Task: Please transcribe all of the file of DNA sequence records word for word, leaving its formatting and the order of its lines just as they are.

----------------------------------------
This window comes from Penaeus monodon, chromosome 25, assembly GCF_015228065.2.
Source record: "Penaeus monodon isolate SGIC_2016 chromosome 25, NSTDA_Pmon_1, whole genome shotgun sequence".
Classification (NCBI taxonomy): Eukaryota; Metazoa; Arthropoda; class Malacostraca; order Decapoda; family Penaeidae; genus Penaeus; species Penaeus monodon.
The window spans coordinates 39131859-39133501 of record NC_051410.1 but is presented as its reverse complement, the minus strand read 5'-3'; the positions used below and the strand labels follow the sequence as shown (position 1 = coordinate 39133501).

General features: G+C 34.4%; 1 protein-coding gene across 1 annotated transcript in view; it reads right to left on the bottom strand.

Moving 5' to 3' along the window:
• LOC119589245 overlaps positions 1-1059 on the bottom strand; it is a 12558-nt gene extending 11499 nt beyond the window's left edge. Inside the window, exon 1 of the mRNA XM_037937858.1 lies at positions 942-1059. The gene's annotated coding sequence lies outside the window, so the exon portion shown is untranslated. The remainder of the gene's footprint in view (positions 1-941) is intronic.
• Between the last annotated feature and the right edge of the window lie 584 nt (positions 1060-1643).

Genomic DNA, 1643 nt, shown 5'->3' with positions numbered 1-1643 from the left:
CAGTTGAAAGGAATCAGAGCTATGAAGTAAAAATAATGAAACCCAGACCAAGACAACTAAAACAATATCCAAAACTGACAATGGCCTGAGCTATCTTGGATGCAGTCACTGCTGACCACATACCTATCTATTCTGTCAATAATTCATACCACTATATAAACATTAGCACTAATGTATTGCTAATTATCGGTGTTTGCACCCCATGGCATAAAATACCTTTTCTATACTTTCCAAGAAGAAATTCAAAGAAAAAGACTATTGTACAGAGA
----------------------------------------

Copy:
This window comes from Penaeus monodon, chromosome 25, assembly GCF_015228065.2.
Source record: "Penaeus monodon isolate SGIC_2016 chromosome 25, NSTDA_Pmon_1, whole genome shotgun sequence".
Classification (NCBI taxonomy): Eukaryota; Metazoa; Arthropoda; class Malacostraca; order Decapoda; family Penaeidae; genus Penaeus; species Penaeus monodon.
The window spans coordinates 39131859-39133501 of record NC_051410.1 but is presented as its reverse complement, the minus strand read 5'-3'; the positions used below and the strand labels follow the sequence as shown (position 1 = coordinate 39133501).

General features: G+C 34.4%; 1 protein-coding gene across 1 annotated transcript in view; it reads right to left on the bottom strand.

Moving 5' to 3' along the window:
• LOC119589245 overlaps positions 1-1059 on the bottom strand; it is a 12558-nt gene extending 11499 nt beyond the window's left edge. Inside the window, exon 1 of the mRNA XM_037937858.1 lies at positions 942-1059. The gene's annotated coding sequence lies outside the window, so the exon portion shown is untranslated. The remainder of the gene's footprint in view (positions 1-941) is intronic.
• Between the last annotated feature and the right edge of the window lie 584 nt (positions 1060-1643).

Genomic DNA, 1643 nt, shown 5'->3' with positions numbered 1-1643 from the left:
CAGTTGAAAGGAATCAGAGCTATGAAGTAAAAATAATGAAACCCAGACCAAGACAACTAAAACAATATCCAAAACTGACAATGGCCTGAGCTATCTTGGATGCAGTCACTGCTGACCACATACCTATCTATTCTGTCAATAATTCATACCACTATATAAACATTAGCACTAATGTATTGCTAATTATCGGTGTTTGCACCCCATGGCATAAAATACCTTTTCTATACTTTCCAAGAAGAAATTCAAAGAAAAAGACTATTGTACAGAGA